@michaelemann admit it sir, you love using the environment as a tool to hammer capitalism.
@michaelemann admit it, sir. You see the environment as the world’s best shot at instituting redistribution of of wealth.
@michaelemann admit it, sir. You and your cast of activist Ph.D.’s slaughtered the record of Dr. Hubert Lamb at East Anglia. Shame on you.
@michaelemann ’s reputation is only good in the sphere of left-leaning academia. In the real world, he’s a green charlatan.
At this point, I noticed that Mann blocked me as a follower! So, I continued so others could watch:
Well, another coward has blocked me as a follower: @michaelemann . Can’t handle criticism, Mr. Mann? I’ve been very civil.
@michaelemann this is the problem: guys like you refuse critique. That’s now how science works, sir.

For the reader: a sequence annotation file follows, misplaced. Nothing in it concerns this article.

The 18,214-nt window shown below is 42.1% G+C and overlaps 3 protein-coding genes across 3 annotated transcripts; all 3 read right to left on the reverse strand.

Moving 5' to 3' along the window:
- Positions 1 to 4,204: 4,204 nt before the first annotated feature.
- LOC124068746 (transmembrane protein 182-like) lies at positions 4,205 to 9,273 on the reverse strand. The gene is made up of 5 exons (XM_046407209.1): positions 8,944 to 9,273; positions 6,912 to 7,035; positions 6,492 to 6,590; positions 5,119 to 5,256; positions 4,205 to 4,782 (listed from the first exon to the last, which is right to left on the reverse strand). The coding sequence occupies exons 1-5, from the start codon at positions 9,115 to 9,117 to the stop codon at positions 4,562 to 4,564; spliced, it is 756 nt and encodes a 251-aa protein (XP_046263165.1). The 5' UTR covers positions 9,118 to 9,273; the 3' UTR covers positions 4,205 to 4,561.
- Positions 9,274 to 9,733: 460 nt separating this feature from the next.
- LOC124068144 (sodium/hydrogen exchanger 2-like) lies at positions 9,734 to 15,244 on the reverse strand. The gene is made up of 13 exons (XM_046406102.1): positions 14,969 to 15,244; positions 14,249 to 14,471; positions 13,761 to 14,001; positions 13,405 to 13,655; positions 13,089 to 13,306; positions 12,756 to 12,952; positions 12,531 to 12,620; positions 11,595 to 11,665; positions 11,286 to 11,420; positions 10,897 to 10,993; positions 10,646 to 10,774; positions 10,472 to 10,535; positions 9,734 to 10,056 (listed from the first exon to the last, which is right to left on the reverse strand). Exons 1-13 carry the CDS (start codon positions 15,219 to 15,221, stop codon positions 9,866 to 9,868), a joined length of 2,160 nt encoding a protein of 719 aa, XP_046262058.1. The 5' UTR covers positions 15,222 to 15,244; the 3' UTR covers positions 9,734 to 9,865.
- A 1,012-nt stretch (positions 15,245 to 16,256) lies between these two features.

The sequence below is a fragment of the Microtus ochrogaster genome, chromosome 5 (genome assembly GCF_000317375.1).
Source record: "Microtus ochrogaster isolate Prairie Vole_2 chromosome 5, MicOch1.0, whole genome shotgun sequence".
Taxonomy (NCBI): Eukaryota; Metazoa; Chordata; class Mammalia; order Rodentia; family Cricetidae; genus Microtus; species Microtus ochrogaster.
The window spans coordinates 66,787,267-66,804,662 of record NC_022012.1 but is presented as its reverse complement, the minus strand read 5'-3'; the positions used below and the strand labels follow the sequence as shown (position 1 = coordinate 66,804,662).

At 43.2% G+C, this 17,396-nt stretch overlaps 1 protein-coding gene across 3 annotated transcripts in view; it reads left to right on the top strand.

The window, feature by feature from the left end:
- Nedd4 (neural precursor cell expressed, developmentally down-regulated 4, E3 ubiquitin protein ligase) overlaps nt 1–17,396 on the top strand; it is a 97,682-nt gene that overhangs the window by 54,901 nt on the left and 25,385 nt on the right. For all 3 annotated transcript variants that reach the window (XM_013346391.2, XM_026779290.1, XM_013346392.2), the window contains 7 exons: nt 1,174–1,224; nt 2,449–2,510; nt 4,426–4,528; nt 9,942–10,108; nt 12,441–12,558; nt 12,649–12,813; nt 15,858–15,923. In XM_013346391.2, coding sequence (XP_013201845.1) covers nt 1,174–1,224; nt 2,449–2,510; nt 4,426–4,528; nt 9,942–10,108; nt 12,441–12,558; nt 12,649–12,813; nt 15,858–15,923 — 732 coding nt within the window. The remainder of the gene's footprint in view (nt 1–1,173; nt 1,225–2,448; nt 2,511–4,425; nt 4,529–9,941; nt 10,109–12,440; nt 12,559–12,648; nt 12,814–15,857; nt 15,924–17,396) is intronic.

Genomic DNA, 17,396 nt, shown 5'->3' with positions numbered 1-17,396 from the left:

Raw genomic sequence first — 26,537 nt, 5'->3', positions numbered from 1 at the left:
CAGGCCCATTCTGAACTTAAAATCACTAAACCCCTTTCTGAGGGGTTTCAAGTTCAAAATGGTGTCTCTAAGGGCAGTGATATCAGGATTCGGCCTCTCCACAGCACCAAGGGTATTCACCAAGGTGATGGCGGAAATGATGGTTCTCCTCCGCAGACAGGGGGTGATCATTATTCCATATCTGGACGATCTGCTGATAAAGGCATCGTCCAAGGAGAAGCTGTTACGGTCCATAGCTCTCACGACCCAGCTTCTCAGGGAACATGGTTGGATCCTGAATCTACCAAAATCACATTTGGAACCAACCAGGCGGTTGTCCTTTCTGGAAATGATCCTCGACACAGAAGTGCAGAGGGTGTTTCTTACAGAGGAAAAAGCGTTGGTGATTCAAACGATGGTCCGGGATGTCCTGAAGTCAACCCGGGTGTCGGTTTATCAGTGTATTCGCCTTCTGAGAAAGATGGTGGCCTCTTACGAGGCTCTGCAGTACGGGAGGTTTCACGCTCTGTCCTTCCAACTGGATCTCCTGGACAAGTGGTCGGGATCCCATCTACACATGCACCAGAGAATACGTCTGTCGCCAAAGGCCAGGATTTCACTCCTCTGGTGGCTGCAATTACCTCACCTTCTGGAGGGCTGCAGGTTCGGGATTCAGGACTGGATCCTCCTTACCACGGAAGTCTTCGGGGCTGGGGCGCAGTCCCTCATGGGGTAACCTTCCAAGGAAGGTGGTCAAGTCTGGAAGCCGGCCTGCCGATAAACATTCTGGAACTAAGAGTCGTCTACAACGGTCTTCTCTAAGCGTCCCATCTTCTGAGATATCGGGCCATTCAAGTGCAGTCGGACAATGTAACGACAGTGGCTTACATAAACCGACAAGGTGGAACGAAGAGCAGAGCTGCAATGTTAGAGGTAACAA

@michaelemann you need to win your arguments in the arena of ideas. Let’s debate.You’ve got the Ph.D. I’m just a lowly soul who writes books
Thin skin, a broken hockey stick, but a big block of me on twitter. @michaelemann : Whattaguy.
Here’s my point: the left does not want to debate global warming, climate change, or any of the environmental issues at large; and the latter is really the focus of my new book. Out of the 14 chapters, only one discusses global warming–because I’ve already done that in my first book, Climategate. In Eco-Tyranny, I trace the history of the eco-movement, expose it’s radical roots, and illustrate how its branches are reaching into every facet of American life, and then I explain how we can cut the whole damned thing down to save this country.